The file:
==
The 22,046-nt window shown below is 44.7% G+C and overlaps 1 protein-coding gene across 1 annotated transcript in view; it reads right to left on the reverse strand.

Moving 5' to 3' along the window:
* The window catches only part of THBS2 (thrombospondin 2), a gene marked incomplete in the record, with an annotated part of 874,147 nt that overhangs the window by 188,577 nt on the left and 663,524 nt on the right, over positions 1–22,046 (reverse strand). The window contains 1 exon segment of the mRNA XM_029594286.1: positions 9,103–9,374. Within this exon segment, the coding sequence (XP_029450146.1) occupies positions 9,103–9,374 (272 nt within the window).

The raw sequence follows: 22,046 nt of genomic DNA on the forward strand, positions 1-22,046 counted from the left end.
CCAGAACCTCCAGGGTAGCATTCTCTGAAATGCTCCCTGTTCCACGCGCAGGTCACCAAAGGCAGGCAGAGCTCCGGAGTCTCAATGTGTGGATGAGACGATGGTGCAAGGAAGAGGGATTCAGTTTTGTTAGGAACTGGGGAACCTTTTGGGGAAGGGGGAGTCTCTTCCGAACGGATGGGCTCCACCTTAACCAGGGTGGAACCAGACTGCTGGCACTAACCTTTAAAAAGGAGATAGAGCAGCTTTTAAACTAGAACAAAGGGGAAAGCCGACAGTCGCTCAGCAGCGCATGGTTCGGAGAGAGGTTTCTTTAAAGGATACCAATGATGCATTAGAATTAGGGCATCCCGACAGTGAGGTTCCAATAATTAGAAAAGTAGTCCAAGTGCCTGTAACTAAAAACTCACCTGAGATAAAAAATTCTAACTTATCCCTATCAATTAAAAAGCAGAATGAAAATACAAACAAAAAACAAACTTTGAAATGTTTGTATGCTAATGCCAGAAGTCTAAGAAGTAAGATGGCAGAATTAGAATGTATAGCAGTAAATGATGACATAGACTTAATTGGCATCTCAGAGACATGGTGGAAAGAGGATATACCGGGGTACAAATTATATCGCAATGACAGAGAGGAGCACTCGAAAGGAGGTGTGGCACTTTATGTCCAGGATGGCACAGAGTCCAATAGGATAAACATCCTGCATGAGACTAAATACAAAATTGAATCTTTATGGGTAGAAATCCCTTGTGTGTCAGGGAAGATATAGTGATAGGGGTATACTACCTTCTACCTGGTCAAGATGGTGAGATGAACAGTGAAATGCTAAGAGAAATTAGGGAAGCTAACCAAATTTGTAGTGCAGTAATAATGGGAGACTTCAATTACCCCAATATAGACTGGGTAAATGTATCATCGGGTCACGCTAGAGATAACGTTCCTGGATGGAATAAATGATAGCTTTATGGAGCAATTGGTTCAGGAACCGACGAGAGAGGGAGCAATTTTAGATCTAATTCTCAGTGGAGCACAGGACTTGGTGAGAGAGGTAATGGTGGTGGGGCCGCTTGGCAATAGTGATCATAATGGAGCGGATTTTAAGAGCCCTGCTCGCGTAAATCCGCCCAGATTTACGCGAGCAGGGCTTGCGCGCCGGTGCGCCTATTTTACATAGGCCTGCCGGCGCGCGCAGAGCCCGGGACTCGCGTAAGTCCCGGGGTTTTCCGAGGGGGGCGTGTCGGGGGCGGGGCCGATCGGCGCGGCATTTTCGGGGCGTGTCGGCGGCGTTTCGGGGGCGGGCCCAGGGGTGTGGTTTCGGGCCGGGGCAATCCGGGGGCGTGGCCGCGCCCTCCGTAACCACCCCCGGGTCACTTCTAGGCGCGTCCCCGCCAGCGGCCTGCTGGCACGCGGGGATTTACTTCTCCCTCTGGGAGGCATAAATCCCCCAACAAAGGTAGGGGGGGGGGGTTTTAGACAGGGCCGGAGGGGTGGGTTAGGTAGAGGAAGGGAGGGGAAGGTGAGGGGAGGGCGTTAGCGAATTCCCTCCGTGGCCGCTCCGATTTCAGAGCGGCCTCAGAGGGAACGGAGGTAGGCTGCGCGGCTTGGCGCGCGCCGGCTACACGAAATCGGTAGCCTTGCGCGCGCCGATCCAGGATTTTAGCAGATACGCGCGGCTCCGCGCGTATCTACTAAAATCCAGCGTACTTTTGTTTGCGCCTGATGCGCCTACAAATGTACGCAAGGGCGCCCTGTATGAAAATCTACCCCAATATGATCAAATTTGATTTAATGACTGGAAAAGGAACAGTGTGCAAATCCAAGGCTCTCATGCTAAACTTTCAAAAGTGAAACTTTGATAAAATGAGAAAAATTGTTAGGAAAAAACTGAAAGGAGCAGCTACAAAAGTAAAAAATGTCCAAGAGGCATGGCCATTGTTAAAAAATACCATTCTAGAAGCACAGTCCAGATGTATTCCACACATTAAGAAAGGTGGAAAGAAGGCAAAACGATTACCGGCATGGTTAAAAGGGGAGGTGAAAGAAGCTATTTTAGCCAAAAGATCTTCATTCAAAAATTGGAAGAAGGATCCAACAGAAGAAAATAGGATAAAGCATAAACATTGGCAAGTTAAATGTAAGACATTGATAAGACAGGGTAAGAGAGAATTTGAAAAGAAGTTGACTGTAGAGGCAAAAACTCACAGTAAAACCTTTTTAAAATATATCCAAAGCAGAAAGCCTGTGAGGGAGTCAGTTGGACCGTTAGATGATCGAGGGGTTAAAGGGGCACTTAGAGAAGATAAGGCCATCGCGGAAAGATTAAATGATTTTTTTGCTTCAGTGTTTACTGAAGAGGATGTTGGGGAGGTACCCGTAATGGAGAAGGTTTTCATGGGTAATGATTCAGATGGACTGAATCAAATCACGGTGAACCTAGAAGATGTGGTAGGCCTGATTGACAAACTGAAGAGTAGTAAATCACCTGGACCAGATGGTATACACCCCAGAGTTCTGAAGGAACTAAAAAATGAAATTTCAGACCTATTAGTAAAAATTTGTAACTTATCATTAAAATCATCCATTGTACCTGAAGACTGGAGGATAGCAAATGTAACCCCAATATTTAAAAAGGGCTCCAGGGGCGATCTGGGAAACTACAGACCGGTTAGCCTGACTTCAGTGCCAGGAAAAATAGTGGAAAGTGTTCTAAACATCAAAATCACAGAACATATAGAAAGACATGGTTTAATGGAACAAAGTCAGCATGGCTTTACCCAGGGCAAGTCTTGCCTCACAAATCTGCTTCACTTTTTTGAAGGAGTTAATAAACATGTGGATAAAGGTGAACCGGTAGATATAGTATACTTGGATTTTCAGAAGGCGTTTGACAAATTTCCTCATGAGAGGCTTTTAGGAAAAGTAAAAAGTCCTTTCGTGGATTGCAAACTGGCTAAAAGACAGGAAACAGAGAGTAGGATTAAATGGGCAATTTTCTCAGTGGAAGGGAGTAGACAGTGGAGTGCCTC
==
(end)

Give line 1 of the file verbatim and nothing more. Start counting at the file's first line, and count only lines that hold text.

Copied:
The 22,046-nt window shown below is 44.7% G+C and overlaps 1 protein-coding gene across 1 annotated transcript in view; it reads right to left on the reverse strand.